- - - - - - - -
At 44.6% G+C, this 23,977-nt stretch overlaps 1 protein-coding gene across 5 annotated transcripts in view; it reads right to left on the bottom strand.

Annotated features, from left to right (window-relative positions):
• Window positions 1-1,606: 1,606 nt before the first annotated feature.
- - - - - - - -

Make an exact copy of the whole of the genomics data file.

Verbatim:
At 44.6% G+C, this 23,977-nt stretch overlaps 1 protein-coding gene across 5 annotated transcripts in view; it reads right to left on the bottom strand.

Annotated features, from left to right (window-relative positions):
• Window positions 1-1,606: 1,606 nt before the first annotated feature.